JEL Code
C12 : Mathematical and Quantitative Methods→Econometric and Statistical Methods and Methodology: General→Hypothesis Testing: General
C13 : Mathematical and Quantitative Methods→Econometric and Statistical Methods and Methodology: General→Estimation: General
C21 : Mathematical and Quantitative Methods→Single Equation Models, Single Variables→Cross-Sectional Models, Spatial Models, Treatment Effect Models, Quantile Regressions
C22 : Mathematical and Quantitative Methods→Single Equation Models, Single Variables→Time-Series Models, Dynamic Quantile Regressions, Dynamic Treatment Effect Models &bull Diffusion Processes
18 December 2019
WORKING PAPER SERIES - No. 2345
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Abstract
Using a novel methodology, we offer new evidence that a threshold relationship exists for Okun’s law. We use a logistic smoothed transition regression (LSTR) model where possible threshold endogeneity is addressed based on copula theory. We also suggest a new test of the linearity hypothesis against the LSTR model. A combination of structural and policy-related variables accounts for changes (rises) in the Okun’s parameter in the US in recent decades. Accordingly, the unemployment gap is increasingly associated with a smaller output gap. Whilst the Great Recession accelerated that rise, the bulk of the change occurred beforehand.
JEL Code
C46 : Mathematical and Quantitative Methods→Econometric and Statistical Methods: Special Topics→Specific Distributions, Specific Statistics
E23 : Macroeconomics and Monetary Economics→Consumption, Saving, Production, Investment, Labor Markets, and Informal Economy→Production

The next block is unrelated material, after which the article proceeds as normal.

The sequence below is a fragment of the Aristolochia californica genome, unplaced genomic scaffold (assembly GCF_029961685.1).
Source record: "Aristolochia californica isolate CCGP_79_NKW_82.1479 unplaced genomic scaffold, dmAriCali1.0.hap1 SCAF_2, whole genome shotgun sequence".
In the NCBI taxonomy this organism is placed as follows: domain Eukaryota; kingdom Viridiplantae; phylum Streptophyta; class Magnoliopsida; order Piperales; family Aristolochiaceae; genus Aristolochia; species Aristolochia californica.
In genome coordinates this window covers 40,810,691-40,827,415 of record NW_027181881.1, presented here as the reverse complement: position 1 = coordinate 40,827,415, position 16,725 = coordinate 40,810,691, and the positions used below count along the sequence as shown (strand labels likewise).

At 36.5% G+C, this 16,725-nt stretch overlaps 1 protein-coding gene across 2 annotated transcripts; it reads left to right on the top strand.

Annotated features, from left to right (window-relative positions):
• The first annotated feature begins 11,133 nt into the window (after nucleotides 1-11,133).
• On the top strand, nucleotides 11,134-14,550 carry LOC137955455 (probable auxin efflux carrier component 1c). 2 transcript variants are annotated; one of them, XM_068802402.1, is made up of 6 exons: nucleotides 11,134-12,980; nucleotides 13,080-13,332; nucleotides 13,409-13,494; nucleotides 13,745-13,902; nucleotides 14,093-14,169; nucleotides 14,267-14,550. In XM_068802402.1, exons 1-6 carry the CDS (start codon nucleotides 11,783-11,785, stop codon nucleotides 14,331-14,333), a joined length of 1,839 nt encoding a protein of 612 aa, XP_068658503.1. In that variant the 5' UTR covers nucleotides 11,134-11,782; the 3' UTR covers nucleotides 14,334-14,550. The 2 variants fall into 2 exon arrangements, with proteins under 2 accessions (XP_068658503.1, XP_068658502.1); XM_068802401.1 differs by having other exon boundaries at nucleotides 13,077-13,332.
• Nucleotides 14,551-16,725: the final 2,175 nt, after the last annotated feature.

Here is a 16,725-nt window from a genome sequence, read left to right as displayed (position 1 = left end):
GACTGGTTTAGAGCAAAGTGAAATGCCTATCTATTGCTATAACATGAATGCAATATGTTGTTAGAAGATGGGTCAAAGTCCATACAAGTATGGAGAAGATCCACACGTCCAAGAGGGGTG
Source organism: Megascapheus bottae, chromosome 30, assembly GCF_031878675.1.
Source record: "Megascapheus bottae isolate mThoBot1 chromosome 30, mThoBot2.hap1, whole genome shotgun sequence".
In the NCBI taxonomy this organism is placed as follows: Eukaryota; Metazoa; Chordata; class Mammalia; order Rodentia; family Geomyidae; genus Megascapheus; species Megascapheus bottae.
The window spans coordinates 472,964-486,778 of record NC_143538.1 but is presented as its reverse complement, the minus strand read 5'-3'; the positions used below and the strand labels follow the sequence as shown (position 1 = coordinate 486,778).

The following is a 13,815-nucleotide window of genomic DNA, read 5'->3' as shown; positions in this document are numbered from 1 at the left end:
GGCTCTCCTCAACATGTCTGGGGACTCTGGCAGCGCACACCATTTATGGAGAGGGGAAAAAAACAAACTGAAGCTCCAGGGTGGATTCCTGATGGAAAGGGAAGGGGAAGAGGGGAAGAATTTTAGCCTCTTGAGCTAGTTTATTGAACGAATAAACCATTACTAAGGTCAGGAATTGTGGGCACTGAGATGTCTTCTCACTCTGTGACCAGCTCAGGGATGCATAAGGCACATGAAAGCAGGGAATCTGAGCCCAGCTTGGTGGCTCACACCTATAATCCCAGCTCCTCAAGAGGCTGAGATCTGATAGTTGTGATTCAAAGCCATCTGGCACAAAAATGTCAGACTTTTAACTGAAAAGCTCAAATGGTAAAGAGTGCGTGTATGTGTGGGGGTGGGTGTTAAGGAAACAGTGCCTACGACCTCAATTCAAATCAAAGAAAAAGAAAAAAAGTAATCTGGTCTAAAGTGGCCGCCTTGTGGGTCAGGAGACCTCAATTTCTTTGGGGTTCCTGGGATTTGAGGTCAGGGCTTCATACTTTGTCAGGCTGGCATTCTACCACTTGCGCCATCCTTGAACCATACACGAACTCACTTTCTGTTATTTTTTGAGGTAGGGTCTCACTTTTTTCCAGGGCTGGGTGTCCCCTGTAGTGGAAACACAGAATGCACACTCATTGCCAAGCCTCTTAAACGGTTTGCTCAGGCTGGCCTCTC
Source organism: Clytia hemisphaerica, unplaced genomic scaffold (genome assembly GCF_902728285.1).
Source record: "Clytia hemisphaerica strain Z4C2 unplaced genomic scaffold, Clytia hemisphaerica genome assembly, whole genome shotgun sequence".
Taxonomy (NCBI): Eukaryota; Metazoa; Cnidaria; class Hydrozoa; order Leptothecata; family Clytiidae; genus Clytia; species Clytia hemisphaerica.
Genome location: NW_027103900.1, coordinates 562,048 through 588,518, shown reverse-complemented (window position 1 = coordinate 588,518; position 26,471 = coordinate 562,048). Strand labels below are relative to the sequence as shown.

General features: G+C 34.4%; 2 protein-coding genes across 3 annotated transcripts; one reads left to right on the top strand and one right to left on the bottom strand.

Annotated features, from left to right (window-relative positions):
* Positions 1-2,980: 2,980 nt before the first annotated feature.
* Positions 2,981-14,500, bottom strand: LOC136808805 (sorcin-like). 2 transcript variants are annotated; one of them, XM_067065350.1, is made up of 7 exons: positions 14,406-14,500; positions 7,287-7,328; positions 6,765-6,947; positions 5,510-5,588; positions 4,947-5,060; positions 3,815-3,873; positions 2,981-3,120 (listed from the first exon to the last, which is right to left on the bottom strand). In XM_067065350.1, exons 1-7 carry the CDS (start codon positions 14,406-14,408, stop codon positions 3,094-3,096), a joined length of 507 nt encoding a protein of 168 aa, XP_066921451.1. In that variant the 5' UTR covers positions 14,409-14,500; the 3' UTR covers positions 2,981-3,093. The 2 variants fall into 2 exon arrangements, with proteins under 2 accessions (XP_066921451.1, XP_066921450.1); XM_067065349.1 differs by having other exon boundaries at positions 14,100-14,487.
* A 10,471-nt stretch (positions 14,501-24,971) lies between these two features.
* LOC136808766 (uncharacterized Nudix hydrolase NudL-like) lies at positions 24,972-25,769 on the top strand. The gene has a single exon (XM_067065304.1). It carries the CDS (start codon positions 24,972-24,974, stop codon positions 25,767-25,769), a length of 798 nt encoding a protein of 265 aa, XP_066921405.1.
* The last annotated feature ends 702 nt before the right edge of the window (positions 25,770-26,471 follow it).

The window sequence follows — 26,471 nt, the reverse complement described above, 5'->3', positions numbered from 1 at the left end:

E24 : Macroeconomics and Monetary Economics→Consumption, Saving, Production, Investment, Labor Markets, and Informal Economy→Employment, Unemployment, Wages, Intergenerational Income Distribution, Aggregate Human Capital
C24 : Mathematical and Quantitative Methods→Single Equation Models, Single Variables→Truncated and Censored Models, Switching Regression Models
4 May 2021
WORKING PAPER SERIES - No. 2544
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Abstract
We develop a horizontal R&D growth model that allows us to investigate the different channels through which financial reforms affect R&D investment and patent activity. First, a “micro” reform that abolishes barriers to entry in the banking sector produces a straightforward result: a decrease in lending rates which stimulates R&D investment and economic growth. Second, a “macro” reform that removes restrictions on banks’ reserves and credit controls. While this reform increases liquidity, it also increases the risk of default, potentially raising the cost of borrowing. This we dub the “reserves paradox” – this makes banks offset the rise in the default rate with a higher spread between loans and deposit rates. Thus our model suggests that whilst micro reforms boost innovation, macro reforms may appear negative. We test and find empirical support for these propositions using a sample of 21 OECD countries.
JEL Code
G2 : Financial Economics→Financial Institutions and Services
C23 : Mathematical and Quantitative Methods→Single Equation Models, Single Variables→Panel Data Models, Spatio-temporal Models
E44 : Macroeconomics and Monetary Economics→Money and Interest Rates→Financial Markets and the Macroeconomy
O43 : Economic Development, Technological Change, and Growth→Economic Growth and Aggregate Productivity→Institutions and Growth